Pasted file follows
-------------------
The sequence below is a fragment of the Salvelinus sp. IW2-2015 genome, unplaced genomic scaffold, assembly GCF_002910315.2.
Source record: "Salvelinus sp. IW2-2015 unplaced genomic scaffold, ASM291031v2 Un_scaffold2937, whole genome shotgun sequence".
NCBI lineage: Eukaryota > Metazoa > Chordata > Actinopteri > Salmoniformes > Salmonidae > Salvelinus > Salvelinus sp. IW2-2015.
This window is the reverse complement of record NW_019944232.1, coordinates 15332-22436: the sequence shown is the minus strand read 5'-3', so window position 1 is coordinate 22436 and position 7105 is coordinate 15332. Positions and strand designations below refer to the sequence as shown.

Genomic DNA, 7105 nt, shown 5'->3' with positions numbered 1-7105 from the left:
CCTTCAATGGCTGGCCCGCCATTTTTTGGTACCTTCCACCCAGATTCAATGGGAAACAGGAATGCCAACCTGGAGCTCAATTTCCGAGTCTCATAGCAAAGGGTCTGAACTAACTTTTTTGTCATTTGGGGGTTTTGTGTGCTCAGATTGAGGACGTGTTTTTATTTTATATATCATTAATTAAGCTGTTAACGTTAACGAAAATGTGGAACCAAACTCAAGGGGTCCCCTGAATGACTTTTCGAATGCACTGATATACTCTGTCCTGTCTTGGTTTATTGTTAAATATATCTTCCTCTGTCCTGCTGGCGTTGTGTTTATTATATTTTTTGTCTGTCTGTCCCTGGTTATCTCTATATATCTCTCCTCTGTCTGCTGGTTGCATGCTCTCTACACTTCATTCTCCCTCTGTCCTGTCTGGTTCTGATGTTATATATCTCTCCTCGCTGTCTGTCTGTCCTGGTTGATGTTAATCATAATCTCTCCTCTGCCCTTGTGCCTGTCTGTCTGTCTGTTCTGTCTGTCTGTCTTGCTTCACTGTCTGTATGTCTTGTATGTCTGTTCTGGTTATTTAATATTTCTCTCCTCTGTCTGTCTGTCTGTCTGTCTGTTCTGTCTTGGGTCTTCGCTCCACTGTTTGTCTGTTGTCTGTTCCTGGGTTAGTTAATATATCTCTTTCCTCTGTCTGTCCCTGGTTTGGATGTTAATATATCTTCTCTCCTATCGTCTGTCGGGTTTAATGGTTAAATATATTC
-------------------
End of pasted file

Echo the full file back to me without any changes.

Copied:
The sequence below is a fragment of the Salvelinus sp. IW2-2015 genome, unplaced genomic scaffold, assembly GCF_002910315.2.
Source record: "Salvelinus sp. IW2-2015 unplaced genomic scaffold, ASM291031v2 Un_scaffold2937, whole genome shotgun sequence".
NCBI lineage: Eukaryota > Metazoa > Chordata > Actinopteri > Salmoniformes > Salmonidae > Salvelinus > Salvelinus sp. IW2-2015.
This window is the reverse complement of record NW_019944232.1, coordinates 15332-22436: the sequence shown is the minus strand read 5'-3', so window position 1 is coordinate 22436 and position 7105 is coordinate 15332. Positions and strand designations below refer to the sequence as shown.

Genomic DNA, 7105 nt, shown 5'->3' with positions numbered 1-7105 from the left:
CCTTCAATGGCTGGCCCGCCATTTTTTGGTACCTTCCACCCAGATTCAATGGGAAACAGGAATGCCAACCTGGAGCTCAATTTCCGAGTCTCATAGCAAAGGGTCTGAACTAACTTTTTTGTCATTTGGGGGTTTTGTGTGCTCAGATTGAGGACGTGTTTTTATTTTATATATCATTAATTAAGCTGTTAACGTTAACGAAAATGTGGAACCAAACTCAAGGGGTCCCCTGAATGACTTTTCGAATGCACTGATATACTCTGTCCTGTCTTGGTTTATTGTTAAATATATCTTCCTCTGTCCTGCTGGCGTTGTGTTTATTATATTTTTTGTCTGTCTGTCCCTGGTTATCTCTATATATCTCTCCTCTGTCTGCTGGTTGCATGCTCTCTACACTTCATTCTCCCTCTGTCCTGTCTGGTTCTGATGTTATATATCTCTCCTCGCTGTCTGTCTGTCCTGGTTGATGTTAATCATAATCTCTCCTCTGCCCTTGTGCCTGTCTGTCTGTCTGTTCTGTCTGTCTGTCTTGCTTCACTGTCTGTATGTCTTGTATGTCTGTTCTGGTTATTTAATATTTCTCTCCTCTGTCTGTCTGTCTGTCTGTCTGTTCTGTCTTGGGTCTTCGCTCCACTGTTTGTCTGTTGTCTGTTCCTGGGTTAGTTAATATATCTCTTTCCTCTGTCTGTCCCTGGTTTGGATGTTAATATATCTTCTCTCCTATCGTCTGTCGGGTTTAATGGTTAAATATATTC